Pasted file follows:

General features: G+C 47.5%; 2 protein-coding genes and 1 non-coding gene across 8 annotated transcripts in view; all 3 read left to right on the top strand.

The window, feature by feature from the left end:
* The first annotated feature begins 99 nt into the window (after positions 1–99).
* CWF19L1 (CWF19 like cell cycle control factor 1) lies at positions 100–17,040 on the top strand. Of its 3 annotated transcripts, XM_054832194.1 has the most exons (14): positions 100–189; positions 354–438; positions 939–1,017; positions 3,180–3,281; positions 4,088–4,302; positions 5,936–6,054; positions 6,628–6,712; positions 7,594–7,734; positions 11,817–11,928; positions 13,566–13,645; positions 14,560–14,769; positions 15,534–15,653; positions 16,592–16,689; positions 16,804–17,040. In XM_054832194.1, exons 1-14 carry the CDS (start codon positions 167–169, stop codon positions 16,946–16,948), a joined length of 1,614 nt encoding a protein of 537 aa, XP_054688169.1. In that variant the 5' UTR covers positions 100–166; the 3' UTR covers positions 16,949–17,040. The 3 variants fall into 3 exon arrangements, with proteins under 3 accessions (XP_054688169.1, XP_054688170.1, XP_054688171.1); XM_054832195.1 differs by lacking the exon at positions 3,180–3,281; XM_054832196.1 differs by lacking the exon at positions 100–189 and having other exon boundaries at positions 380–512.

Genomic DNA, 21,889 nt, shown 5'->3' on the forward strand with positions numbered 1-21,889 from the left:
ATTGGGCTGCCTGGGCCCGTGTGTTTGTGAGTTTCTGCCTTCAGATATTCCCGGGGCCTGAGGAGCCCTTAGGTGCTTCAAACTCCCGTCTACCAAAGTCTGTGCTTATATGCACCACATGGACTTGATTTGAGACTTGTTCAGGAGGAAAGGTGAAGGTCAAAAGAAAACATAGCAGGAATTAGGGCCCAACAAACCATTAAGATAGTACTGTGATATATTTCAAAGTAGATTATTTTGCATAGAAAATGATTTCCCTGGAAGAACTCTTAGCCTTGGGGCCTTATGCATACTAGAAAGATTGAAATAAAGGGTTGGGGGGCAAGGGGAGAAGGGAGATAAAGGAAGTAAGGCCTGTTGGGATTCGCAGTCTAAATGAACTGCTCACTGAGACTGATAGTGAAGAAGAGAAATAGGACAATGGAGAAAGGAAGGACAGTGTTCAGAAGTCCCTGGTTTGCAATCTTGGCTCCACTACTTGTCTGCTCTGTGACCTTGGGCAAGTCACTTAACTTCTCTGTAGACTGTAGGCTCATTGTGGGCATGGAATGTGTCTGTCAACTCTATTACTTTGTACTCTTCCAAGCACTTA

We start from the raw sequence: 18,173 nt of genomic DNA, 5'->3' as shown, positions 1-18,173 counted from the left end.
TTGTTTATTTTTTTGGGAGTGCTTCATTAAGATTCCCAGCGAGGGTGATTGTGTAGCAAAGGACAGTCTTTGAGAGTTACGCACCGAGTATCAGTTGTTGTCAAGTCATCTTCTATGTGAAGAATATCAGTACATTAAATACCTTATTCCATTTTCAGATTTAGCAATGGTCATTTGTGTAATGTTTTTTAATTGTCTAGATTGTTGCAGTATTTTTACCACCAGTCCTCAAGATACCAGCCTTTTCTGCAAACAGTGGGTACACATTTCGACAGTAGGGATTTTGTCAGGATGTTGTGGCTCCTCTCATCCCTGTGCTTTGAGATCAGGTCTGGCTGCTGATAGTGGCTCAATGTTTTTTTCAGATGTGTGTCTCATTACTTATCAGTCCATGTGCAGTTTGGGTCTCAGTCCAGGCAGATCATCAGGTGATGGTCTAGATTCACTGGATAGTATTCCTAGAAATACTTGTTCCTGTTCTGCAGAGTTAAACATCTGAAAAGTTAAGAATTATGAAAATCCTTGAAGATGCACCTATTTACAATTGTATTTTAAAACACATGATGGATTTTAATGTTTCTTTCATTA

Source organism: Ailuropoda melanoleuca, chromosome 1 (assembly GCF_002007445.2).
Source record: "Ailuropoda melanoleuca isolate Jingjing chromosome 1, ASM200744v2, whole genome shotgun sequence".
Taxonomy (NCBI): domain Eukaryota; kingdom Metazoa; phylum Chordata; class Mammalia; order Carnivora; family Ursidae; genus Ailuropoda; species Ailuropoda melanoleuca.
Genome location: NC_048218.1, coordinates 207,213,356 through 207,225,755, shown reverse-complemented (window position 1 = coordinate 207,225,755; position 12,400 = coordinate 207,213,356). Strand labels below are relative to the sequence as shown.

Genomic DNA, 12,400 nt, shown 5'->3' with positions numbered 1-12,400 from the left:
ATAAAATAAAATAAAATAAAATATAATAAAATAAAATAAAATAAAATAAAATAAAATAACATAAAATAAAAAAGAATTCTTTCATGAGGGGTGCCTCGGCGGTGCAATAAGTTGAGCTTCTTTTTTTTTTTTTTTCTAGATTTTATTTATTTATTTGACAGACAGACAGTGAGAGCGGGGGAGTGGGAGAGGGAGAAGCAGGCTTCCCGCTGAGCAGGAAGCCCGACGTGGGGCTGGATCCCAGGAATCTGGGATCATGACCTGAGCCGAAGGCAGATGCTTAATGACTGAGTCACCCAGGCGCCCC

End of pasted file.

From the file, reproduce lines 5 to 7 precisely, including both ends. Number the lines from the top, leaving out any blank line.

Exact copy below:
Genomic DNA, 21,889 nt, shown 5'->3' on the forward strand with positions numbered 1-21,889 from the left:
ATTGGGCTGCCTGGGCCCGTGTGTTTGTGAGTTTCTGCCTTCAGATATTCCCGGGGCCTGAGGAGCCCTTAGGTGCTTCAAACTCCCGTCTACCAAAGTCTGTGCTTATATGCACCACATGGACTTGATTTGAGACTTGTTCAGGAGGAAAGGTGAAGGTCAAAAGAAAACATAGCAGGAATTAGGGCCCAACAAACCATTAAGATAGTACTGTGATATATTTCAAAGTAGATTATTTTGCATAGAAAATGATTTCCCTGGAAGAACTCTTAGCCTTGGGGCCTTATGCATACTAGAAAGATTGAAATAAAGGGTTGGGGGGCAAGGGGAGAAGGGAGATAAAGGAAGTAAGGCCTGTTGGGATTCGCAGTCTAAATGAACTGCTCACTGAGACTGATAGTGAAGAAGAGAAATAGGACAATGGAGAAAGGAAGGACAGTGTTCAGAAGTCCCTGGTTTGCAATCTTGGCTCCACTACTTGTCTGCTCTGTGACCTTGGGCAAGTCACTTAACTTCTCTGTAGACTGTAGGCTCATTGTGGGCATGGAATGTGTCTGTCAACTCTATTACTTTGTACTCTTCCAAGCACTTA

We start from the raw sequence: 18,173 nt of genomic DNA, 5'->3' as shown, positions 1-18,173 counted from the left end.